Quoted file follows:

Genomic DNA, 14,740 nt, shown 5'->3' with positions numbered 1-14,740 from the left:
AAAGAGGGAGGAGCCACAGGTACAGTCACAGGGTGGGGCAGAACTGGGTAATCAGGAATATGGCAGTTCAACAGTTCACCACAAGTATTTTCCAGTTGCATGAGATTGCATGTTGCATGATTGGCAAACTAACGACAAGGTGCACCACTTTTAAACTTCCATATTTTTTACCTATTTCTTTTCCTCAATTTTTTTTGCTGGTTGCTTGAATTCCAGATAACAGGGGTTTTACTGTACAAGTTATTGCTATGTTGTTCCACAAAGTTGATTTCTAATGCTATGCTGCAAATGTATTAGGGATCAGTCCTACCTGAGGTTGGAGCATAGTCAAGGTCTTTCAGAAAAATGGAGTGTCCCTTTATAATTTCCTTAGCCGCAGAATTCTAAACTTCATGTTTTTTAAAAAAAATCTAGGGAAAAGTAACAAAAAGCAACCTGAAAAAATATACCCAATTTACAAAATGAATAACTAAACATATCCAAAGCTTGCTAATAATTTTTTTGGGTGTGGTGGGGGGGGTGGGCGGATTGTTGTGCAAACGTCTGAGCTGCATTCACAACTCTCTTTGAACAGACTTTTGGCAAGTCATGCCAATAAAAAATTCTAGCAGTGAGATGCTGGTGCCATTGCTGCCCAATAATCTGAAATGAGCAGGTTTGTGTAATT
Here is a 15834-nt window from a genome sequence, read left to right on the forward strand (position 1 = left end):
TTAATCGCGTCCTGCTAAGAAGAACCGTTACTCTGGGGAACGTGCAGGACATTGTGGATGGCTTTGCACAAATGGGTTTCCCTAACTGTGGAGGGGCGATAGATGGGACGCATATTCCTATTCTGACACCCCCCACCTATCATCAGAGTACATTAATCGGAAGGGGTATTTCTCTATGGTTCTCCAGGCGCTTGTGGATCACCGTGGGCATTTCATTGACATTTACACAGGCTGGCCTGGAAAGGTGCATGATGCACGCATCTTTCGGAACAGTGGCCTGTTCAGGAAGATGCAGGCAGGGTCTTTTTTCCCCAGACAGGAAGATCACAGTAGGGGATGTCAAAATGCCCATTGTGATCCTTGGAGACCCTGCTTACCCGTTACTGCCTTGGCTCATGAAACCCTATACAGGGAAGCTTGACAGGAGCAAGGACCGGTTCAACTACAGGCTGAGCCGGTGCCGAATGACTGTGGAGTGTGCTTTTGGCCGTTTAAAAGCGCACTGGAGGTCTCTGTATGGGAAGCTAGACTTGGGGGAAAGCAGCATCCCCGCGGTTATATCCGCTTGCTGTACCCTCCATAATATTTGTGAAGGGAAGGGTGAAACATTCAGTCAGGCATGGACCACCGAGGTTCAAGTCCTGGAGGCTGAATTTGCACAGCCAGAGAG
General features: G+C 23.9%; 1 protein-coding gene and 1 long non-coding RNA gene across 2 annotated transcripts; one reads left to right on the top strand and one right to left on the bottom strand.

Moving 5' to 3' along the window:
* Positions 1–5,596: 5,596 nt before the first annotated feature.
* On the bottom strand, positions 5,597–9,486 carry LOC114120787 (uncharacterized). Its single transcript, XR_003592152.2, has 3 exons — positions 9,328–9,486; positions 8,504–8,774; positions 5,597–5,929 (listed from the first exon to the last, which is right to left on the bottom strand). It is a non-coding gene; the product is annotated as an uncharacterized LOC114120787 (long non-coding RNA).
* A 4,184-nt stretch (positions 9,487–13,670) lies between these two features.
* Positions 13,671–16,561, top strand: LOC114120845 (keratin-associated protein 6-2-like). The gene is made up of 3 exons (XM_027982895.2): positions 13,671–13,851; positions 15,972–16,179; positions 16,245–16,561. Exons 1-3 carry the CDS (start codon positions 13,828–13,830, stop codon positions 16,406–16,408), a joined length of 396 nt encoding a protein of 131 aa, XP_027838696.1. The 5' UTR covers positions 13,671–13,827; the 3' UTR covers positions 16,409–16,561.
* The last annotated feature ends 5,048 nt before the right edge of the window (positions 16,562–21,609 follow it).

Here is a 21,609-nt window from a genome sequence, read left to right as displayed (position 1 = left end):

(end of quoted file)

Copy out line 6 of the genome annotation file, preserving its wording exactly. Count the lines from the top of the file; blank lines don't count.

Moving 5' to 3' along the window: